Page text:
"In general, the first thing that comes to mind when thinking of a longevity diet is what we might add to our diet to live longer.
This article is crucial to spreading awareness of how restricting one's diet or fasting has produced the most stunning results across all animals in studies.

— Pankaj Kapah, M.D.

The review appeared in the journal of Cell.

The longevity diet's cornerstone

In order to conduct the study, the researchers combed through hundreds of publications that looked at topics such as calorie restriction, fasting, diets with different levels of macronutrients, delayed aging in short-lived species, and the keto diet.

The studies examined nutrition and diet from a variety of perspectives, ranging from cellular and animal studies to clinical and epidemiological study looking at centenarians' way of life.

Finally, the researchers discovered that the "longevity diet" consists of:

a vegetarian or pescatarian diet high in whole grains and legumes

nut and olive oil are examples of vegetable fats that account for 30% of calories.

till the age of 65, a low but sufficient protein diet, followed by a moderate protein intake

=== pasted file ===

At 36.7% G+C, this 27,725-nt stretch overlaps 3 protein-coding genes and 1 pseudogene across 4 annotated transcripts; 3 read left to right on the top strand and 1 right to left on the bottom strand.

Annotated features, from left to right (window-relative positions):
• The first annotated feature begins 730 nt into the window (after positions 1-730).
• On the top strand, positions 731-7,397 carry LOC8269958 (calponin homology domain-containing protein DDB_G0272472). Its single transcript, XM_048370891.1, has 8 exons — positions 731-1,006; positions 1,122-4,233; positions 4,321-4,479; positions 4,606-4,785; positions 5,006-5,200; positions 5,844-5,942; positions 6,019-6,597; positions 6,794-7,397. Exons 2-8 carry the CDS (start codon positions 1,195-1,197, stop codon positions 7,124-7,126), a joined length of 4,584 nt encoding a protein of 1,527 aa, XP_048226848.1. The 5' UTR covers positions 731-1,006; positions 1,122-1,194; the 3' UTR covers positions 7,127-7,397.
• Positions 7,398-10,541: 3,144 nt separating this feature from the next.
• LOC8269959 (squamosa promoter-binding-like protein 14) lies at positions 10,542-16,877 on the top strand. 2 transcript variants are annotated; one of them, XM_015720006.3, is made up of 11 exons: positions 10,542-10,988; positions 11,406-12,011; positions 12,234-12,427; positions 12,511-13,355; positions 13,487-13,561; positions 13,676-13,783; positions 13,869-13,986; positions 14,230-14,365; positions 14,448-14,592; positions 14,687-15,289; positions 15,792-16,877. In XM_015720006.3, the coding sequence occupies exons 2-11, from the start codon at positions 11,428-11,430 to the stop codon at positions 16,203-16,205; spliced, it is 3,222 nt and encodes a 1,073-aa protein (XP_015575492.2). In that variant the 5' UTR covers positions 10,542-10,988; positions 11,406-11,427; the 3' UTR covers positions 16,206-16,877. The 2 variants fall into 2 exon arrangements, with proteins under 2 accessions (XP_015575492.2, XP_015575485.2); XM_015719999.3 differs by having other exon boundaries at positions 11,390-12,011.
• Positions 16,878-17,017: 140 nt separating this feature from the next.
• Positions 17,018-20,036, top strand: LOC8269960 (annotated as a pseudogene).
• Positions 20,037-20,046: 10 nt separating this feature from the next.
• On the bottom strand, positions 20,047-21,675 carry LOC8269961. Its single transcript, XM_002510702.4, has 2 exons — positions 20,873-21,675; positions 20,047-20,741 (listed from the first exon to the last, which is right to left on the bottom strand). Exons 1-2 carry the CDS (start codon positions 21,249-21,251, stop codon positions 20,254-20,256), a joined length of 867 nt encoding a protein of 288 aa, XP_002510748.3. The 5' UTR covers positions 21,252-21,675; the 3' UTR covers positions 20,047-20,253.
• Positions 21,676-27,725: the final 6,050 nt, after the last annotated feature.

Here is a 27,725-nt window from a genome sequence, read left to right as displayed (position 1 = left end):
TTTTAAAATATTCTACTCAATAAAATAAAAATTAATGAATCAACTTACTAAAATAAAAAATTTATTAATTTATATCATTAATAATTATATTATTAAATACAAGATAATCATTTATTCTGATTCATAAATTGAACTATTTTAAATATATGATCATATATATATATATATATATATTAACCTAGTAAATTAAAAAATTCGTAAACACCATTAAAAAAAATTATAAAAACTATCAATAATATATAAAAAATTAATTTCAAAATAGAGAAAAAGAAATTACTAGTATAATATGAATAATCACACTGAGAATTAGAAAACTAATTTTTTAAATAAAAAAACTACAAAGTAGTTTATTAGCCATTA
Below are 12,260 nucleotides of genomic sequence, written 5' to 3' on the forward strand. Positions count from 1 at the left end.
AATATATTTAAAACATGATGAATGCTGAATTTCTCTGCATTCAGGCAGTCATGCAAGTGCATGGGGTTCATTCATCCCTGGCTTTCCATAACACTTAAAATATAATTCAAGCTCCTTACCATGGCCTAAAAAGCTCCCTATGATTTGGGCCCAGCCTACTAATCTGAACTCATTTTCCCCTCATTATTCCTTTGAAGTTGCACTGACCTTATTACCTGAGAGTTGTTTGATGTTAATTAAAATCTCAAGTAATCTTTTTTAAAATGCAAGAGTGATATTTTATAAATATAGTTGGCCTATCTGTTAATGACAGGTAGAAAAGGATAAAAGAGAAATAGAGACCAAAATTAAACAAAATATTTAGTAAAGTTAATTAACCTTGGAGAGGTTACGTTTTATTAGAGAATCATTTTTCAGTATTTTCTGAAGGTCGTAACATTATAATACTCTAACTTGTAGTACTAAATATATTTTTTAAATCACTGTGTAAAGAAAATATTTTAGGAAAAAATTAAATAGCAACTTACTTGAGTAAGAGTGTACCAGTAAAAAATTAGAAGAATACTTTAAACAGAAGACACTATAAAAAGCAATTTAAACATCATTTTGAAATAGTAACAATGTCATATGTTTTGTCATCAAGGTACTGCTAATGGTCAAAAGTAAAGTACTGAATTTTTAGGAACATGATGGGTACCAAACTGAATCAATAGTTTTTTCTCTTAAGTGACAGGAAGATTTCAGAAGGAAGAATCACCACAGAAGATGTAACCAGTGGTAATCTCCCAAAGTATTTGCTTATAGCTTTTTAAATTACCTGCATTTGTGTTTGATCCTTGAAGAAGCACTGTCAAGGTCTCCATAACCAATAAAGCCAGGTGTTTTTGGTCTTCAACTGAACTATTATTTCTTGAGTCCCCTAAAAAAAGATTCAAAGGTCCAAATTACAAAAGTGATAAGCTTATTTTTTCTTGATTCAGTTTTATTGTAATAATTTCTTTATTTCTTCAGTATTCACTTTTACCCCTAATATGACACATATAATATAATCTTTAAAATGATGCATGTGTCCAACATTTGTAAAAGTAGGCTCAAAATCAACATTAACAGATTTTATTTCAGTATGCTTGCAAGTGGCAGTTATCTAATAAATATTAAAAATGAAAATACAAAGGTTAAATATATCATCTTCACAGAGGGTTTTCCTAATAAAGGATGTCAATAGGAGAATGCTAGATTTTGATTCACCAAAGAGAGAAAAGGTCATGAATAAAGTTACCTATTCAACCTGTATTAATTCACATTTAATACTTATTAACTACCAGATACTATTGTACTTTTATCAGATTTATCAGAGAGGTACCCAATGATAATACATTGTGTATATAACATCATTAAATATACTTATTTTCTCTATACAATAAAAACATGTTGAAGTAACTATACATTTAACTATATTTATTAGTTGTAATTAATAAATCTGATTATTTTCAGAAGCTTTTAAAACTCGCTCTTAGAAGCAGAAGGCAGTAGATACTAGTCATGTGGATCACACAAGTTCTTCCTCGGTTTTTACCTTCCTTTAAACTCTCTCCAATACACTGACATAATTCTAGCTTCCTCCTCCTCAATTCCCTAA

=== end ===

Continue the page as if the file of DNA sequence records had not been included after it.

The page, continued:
refined carbs and minimal sugar

no processed or red meat

very little white flesh

Each day, you must fast for 12 hours and eat for 12.

A five-day diet that mimics fasting occurs around three times a year.

The researchers added that rather than focusing on a specific calorie goal, diets should seek to maintain a BMI under 25, as well as the ideal levels of body fat and lean body mass for each individual's sex and age.

In addition, they recommended that diets be modified to meet individual needs, especially for people over 65, to prevent malnourishment.
A low protein diet, for instance, may cause frailty in people over 65.

According to the researchers, increased consumption of complex carbs, which delivers energy without raising insulin levels or activating glucose signaling pathways, may lessen frailty in this age group and others.

Additionally, the researchers discovered that intermittent fasting between the ages of 18 and 70 could reduce insulin resistance brought on by a high-calorie diet and control inflammation, blood pressure, and total cholesterol.